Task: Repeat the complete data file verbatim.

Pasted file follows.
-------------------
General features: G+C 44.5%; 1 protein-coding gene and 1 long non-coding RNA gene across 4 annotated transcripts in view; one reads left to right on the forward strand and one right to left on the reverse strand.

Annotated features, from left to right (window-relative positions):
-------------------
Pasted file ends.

General features: G+C 44.5%; 1 protein-coding gene and 1 long non-coding RNA gene across 4 annotated transcripts in view; one reads left to right on the forward strand and one right to left on the reverse strand.

Annotated features, from left to right (window-relative positions):